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Properties of Waves

  • Last Updated : 12 Oct, 2021

Waves are everywhere around us in real life, from the ripples that are created in water when throwing stones to the phones that are working around us. All these phenomena are happening because of waves. The waves are nothing but a disturbance in the medium they are traveling. It is essential to study their nature and properties to be able to predict their behavior in the places where their applications are needed. These properties also help us in predicting the resultant wave which originates when two or more waves in the medium meet. Let’s see these in detail. 

Waves 

Wave is a disturbance in a medium that carries energy in them. For propagation, waves use elastic deformation, a variation of pressure or temperature, etc to propagate in the medium. It is not always necessary that all waves will require a medium for propagation, light waves can travel in a vacuum. Based on the way in which these waves travel in a medium, they can be classified into two types of waves – Longitudinal and Transverse waves. 

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Properties of Waves

The characteristics of waves affect the waves and the propagation in different ways, there are 5 basic characteristics of a wave that are required to identify a wave. When the vibration is drawn in form of a wave, it becomes really easy to deduce the characteristics just by looking at the wave. The figure given below presents a birds-eye view of the characteristics of a transverse wave.



Sound Wave Propagation

Wavelength (λ)

A Wavelength is defined as the minimum distance covered by the Wave before it starts repeating itself. The wavelength is actually a length parameter, hence, the SI unit of wavelength meters. The sound wave is longitude in nature, and the combination of the distance of one complete rarefaction and compression gives wavelength. The symbol for the wavelength used is λ.

Time Period (T)

The Time period of a sound wave is defined as the time required for one complete cycle. One cycle of the wave is defined by one complete rarefaction and compression in the vibration. The time period is measured in seconds. The time period is also used to find out the frequency of the wave, the reciprocal of the time period gives the frequency of the wave.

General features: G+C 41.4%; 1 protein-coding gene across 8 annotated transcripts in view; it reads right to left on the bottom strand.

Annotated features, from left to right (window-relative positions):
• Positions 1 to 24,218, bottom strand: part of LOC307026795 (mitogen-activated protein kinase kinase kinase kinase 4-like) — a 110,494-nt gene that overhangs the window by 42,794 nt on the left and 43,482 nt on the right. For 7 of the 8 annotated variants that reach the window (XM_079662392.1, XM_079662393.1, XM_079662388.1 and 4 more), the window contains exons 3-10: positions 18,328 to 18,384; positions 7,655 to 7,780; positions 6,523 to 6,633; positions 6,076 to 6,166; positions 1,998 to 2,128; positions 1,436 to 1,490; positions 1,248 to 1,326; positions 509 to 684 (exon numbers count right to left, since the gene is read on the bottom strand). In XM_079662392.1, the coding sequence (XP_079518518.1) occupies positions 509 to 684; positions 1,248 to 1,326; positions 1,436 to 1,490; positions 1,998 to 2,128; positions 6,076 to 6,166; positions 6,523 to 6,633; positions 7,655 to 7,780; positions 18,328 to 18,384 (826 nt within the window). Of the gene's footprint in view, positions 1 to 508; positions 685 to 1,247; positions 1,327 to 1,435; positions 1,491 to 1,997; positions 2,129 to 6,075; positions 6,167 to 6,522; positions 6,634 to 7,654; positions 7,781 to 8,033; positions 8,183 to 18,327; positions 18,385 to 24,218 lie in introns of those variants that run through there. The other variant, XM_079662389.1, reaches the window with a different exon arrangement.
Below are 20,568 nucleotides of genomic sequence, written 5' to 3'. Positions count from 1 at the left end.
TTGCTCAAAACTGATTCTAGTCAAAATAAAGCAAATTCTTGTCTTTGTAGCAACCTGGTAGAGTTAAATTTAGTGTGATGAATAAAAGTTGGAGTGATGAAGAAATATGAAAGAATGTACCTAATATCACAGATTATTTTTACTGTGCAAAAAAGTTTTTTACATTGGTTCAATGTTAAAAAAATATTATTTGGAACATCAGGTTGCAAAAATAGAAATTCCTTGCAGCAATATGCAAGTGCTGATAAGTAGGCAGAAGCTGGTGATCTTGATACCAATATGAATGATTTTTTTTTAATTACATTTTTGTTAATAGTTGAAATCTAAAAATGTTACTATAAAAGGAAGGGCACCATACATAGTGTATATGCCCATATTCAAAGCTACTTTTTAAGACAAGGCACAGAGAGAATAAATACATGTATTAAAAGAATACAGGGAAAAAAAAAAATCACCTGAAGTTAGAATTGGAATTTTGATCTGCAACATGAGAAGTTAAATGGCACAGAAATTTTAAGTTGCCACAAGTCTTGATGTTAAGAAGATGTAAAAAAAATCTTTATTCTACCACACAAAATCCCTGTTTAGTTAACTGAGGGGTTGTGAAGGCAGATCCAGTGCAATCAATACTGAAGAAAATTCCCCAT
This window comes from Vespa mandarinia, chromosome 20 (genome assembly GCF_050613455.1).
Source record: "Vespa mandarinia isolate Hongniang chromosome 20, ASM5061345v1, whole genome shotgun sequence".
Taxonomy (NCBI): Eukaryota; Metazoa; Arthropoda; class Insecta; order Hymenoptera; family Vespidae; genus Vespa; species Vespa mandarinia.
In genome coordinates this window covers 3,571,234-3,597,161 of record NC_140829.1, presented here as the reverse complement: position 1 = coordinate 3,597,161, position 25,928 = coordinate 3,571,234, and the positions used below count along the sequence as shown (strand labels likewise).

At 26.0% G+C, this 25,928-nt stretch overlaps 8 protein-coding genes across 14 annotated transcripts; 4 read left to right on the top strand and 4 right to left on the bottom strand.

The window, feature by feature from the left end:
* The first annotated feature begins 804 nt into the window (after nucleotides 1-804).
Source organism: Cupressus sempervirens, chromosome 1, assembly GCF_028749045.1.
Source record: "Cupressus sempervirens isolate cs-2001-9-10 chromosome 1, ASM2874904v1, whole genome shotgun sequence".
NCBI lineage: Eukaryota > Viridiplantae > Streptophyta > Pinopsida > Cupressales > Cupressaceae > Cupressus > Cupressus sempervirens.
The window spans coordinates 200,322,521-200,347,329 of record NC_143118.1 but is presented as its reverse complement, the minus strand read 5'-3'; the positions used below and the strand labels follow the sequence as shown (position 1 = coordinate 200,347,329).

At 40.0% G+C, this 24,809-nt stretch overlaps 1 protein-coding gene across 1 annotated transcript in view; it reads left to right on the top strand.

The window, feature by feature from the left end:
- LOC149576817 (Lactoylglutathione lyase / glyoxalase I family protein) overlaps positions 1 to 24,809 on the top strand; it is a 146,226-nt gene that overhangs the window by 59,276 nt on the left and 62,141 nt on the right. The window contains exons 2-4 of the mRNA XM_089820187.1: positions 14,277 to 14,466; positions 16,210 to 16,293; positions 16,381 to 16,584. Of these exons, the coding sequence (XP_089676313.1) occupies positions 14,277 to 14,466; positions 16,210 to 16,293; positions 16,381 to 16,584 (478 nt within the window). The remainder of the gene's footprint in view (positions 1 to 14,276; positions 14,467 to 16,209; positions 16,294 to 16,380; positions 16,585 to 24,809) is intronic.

Frequency/Pitch (ν)

The frequency of the sound wave is defined as the number of cycles completed by the wave in 1 second. The frequency of the wave can also be defined as the number of vibrations created by the wave in one second. The SI unit of frequency is Hertz (Hz) and it is represented as the symbol nu (ν). Frequency is that parameter of the wave which does not change by changing the medium of the propagation. Hence, the frequency of the wave always remains the same.



An example of the frequency of the wave is,

In the above figure, the frequency of the wave is to be determined. As it is clearly visible that two cycles are completed in 1 second. Hence, it can be concluded that the frequency of the wave is 2 Hz.

Formula to find out the frequency of the wave,

Frequency (ν) = 1/T, 

Where T= Time Period

Equation of a Wave

Notice that all these waves are in the form sinusoidal form. Thus, their equation also reflects the nature of a sinusoidal function. The function includes both the time “t” and the position “x”. For convenience let’s assume that the wave is transverse in nature. Denoting the displacement of the medium particles by “y”. The equation of the wave will be given by, 

y = Asin(x, t) 

⇒ y = Asin( x + vt)  or Asin(x – vt) 

Sample Problems

Question 1: The velocity of a wave is 600m/sec and the wavelength is given as 40Hz. What will be the wavelength of this wave?



Answer:

The velocity of a wave is given as,

Velocity = frequency × wavelength 

600= 40 × λ

λ =15meters

Hence, the wavelength of this wave is 15 meters.

Question 2: The Time period of a wave is 2 seconds and the wavelength is given as 20 meters. There is another wave with a time period of 6 seconds and a wavelength of 60 meters. Which of the two waves have more velocity.

Answer:

Velocity of the first wave = 20/2

Velocity = 10m/sec

Velocity of the second wave= 60/6

Velocity = 10m/sec

Hence, the velocity of both the waves are equal.

Question 3: Find the amplitude and velocity of the wave whose equation is given below. 

y = 3sin(x – 4t) 

Answer: 

The equation of general wave is given by, 

 y = Asin( x + vt)  or Asin(x – vt) 

Given: 

y = 3sin(x – 4t) 

Comparing these two equations, 

A = 3 and v = 4 

Question 4: Find the amplitude and velocity of the wave whose equation is given below. 

y = 10sin(x – 5t) 

Answer: 

The equation of general wave is given by, 

 y = Asin( x + vt)  or Asin(x – vt) 

Given: 

y = 10sin(x – 5t) 

Comparing these two equations, 



A = 10 and v = 5

Question 5: The Time period of a wave is given as 10 milliseconds. What will be the frequency of this wave?

Answer:

As the formula known for the frequency of the wave is, 

Frequency = 1/time period

Frequency = 1/(10 × 10-3)

Frequency = 1000/10

Frequency = 100Hz

Question 6: Two waves having Frequencies of 20Hz and 100Hz are given. Which wave has more Time period?

Answer:

The Time period for the first wave = 1/frequency 

= 1/20

= 0.05 second.

The Time period for the second wave= 1/frequency

= 1/100

= 0.01 second.

Hence, The time period of the first wave more than the Time period of the second wave.




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